Suicide Prevention Month at Chabot

Every year, 44,193 Americans die by suicide, thus 121 per day according to the American Foundation for Suicide Prevention. With the rates of suicide in the US at an all-time high it is now the tenth leading cause of death in America. It is an issue that everyone has had experience with in some way, shape, or form.

With the deaths of Chester Bennington from the band Linkin Park and Chris Cornell from the band Audioslave earlier this year, the spotlight of the media has turned the world’s eyes to the topic of suicide and has brought together a public discussion of the once taboo issue. Logic, at the VMA’s performed his hit single, off his Everybody album, 1-800-273-8255, with the song title being the Suicide Hotline phone number, he was joined onstage by Khalid, Alessia Cara, and survivors of suicide, wearing shirts that had the hotline number on them.

The performance was critically acclaimed and encouraged people to call if they were dealing with suicidal thoughts. The National Suicide Hotline reported that following the performance, the calls spiked 50 percent.

One of the most significant at-risk demographic is college-aged adults in the 15-24 bracket, the rate has tripled since 1950 and has claimed the most lives to the point that it is now cited as the 2nd most common death among college students, according to the American College Health Association.

Chabot has many resources nearby and on campus to educate and assist those in need, with many services offered for free for low-income students. The Suicide Prevention Month event at Chabot saw the various resources by different organizations in the Tri-City area available to students.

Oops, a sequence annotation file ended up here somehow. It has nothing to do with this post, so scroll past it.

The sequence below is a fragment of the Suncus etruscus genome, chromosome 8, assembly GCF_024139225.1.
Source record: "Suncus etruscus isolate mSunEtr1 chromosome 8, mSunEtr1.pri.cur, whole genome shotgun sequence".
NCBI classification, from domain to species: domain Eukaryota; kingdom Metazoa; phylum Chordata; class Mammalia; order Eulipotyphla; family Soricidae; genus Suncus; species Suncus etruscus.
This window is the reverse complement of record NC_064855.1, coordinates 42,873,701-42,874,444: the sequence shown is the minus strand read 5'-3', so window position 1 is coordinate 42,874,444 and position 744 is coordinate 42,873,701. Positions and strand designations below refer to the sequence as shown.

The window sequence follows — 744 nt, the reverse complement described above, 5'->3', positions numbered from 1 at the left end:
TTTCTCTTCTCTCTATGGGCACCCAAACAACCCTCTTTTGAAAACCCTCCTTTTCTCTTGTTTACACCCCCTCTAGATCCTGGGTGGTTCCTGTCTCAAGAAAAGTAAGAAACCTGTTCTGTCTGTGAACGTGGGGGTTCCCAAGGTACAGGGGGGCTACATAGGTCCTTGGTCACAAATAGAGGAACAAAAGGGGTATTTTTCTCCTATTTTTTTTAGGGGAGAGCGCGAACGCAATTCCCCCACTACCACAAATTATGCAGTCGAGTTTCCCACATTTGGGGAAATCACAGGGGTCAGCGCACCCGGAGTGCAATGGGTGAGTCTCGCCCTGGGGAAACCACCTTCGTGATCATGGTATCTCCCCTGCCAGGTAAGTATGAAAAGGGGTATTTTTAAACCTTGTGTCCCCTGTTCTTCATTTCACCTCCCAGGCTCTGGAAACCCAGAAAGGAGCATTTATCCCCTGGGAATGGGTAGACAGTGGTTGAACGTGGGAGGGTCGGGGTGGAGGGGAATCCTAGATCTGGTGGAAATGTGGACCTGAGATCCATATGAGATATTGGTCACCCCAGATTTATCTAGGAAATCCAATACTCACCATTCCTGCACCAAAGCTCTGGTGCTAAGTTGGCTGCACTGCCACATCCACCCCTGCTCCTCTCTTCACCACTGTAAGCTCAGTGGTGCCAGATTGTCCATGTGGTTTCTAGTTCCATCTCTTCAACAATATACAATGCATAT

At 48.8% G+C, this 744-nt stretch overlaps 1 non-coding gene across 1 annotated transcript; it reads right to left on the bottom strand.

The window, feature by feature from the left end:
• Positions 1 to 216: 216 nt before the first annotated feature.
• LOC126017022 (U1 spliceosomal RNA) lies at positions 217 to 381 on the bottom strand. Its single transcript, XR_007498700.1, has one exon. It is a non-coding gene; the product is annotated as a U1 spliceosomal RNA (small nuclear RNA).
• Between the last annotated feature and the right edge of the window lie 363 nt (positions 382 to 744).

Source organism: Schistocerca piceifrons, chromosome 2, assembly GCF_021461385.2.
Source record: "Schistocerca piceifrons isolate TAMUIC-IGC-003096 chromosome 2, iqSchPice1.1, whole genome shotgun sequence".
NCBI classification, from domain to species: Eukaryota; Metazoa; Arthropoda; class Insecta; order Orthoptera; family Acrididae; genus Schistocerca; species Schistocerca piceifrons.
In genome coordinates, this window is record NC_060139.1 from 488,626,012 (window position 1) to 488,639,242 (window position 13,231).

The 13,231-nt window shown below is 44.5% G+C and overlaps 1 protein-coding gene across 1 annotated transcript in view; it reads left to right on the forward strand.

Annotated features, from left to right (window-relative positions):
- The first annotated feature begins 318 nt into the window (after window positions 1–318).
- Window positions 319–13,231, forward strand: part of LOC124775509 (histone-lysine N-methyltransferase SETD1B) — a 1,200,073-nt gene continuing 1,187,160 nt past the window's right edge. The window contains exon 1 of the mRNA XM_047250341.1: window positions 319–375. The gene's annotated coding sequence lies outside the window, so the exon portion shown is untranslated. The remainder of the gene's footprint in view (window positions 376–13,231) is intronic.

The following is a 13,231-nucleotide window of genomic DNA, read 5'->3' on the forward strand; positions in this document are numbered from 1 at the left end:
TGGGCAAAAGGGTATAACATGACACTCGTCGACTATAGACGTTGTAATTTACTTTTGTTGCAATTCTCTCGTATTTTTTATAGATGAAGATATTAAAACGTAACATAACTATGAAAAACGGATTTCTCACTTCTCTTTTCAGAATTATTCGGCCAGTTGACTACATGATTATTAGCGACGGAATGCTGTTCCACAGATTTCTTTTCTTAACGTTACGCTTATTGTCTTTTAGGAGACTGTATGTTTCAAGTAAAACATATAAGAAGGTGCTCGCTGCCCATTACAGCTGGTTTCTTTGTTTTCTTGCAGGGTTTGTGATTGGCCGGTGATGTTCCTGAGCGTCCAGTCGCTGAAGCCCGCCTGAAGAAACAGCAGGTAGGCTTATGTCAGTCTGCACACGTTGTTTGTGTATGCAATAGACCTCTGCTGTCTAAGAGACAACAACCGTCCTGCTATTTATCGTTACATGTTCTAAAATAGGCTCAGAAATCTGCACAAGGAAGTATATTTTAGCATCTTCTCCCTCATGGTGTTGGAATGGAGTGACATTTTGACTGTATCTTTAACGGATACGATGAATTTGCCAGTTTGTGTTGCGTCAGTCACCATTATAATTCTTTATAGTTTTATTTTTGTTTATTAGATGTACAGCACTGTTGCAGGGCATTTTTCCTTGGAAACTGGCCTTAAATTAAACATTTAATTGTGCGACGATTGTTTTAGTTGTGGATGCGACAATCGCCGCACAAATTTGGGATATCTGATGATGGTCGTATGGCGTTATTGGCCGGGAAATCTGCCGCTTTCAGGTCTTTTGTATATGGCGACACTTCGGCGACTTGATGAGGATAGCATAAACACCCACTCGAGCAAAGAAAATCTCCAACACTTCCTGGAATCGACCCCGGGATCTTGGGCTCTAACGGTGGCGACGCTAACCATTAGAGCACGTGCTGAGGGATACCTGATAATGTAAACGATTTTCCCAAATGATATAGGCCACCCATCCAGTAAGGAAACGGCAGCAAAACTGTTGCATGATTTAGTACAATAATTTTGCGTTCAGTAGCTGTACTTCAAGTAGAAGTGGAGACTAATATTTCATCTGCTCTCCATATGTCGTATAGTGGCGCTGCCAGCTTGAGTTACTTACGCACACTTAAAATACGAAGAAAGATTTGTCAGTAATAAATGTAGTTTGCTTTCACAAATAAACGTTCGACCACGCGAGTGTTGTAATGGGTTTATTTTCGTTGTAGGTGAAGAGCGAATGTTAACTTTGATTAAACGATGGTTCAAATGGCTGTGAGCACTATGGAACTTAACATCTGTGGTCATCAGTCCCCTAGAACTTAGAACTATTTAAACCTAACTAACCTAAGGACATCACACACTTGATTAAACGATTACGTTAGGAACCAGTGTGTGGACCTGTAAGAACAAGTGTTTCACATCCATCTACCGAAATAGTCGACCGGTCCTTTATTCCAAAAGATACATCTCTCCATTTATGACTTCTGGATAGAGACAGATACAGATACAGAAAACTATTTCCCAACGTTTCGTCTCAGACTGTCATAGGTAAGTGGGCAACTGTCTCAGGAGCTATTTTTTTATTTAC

“We offer counseling services for free to low-income students to make it more accessible,” says Alfredo Alvarado, community outreach worker at Tbruicio Vasquez Health Center. The Tbruicio Health Center is one of the many organizations offering assistance to students in a time of need, offering services such as counseling, home visits for intervention, workshops in dealing with self-esteem, anxiety, and depression. As well as providing assistance to Latino families.

The American Foundation for Suicide Prevention (AFSP) was also present. Gordon Doughty, a board member of the AFSP, states, “There’s always this negative stigma that everyone’s freely able to talk about the body from the neck and down, but when it comes to the neck, and above, we tend to ignore it.” The AFSP does not provide actual hotline assistance, though as Gordon says, “Our Job is to remove that stigma, and to inform and educate students and teachers everywhere.”

The Health Center at Chabot also provides resources in the form of hotlines to crisis and counseling services all over the bay area. The statistics can be alarming to take in, and while it seems that it may be something out of one’s reach to prevent suicide, the best anyone can do is to spread awareness of the issue.

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